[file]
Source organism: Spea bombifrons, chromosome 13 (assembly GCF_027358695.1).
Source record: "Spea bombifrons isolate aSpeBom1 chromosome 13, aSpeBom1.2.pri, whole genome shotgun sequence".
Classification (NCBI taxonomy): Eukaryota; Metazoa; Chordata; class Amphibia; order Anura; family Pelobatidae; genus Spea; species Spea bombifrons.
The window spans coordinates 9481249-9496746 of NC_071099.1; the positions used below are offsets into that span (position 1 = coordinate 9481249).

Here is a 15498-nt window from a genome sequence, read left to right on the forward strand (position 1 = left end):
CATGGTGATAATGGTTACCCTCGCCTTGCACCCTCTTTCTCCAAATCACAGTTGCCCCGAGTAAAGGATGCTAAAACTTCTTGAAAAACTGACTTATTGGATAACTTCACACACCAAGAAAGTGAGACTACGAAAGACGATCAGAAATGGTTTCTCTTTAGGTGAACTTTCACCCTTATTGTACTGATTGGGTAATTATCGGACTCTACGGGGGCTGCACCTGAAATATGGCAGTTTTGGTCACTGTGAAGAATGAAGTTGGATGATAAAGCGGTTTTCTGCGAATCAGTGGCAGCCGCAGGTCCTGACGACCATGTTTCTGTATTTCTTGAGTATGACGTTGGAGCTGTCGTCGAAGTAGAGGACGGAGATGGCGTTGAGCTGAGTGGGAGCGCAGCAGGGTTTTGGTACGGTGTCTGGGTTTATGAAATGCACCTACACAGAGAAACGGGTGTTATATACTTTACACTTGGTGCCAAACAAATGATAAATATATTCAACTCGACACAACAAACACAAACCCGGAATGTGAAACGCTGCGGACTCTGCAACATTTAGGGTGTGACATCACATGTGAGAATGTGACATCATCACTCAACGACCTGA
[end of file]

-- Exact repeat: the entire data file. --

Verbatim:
Source organism: Spea bombifrons, chromosome 13 (assembly GCF_027358695.1).
Source record: "Spea bombifrons isolate aSpeBom1 chromosome 13, aSpeBom1.2.pri, whole genome shotgun sequence".
Classification (NCBI taxonomy): Eukaryota; Metazoa; Chordata; class Amphibia; order Anura; family Pelobatidae; genus Spea; species Spea bombifrons.
The window spans coordinates 9481249-9496746 of NC_071099.1; the positions used below are offsets into that span (position 1 = coordinate 9481249).

Here is a 15498-nt window from a genome sequence, read left to right on the forward strand (position 1 = left end):
CATGGTGATAATGGTTACCCTCGCCTTGCACCCTCTTTCTCCAAATCACAGTTGCCCCGAGTAAAGGATGCTAAAACTTCTTGAAAAACTGACTTATTGGATAACTTCACACACCAAGAAAGTGAGACTACGAAAGACGATCAGAAATGGTTTCTCTTTAGGTGAACTTTCACCCTTATTGTACTGATTGGGTAATTATCGGACTCTACGGGGGCTGCACCTGAAATATGGCAGTTTTGGTCACTGTGAAGAATGAAGTTGGATGATAAAGCGGTTTTCTGCGAATCAGTGGCAGCCGCAGGTCCTGACGACCATGTTTCTGTATTTCTTGAGTATGACGTTGGAGCTGTCGTCGAAGTAGAGGACGGAGATGGCGTTGAGCTGAGTGGGAGCGCAGCAGGGTTTTGGTACGGTGTCTGGGTTTATGAAATGCACCTACACAGAGAAACGGGTGTTATATACTTTACACTTGGTGCCAAACAAATGATAAATATATTCAACTCGACACAACAAACACAAACCCGGAATGTGAAACGCTGCGGACTCTGCAACATTTAGGGTGTGACATCACATGTGAGAATGTGACATCATCACTCAACGACCTGA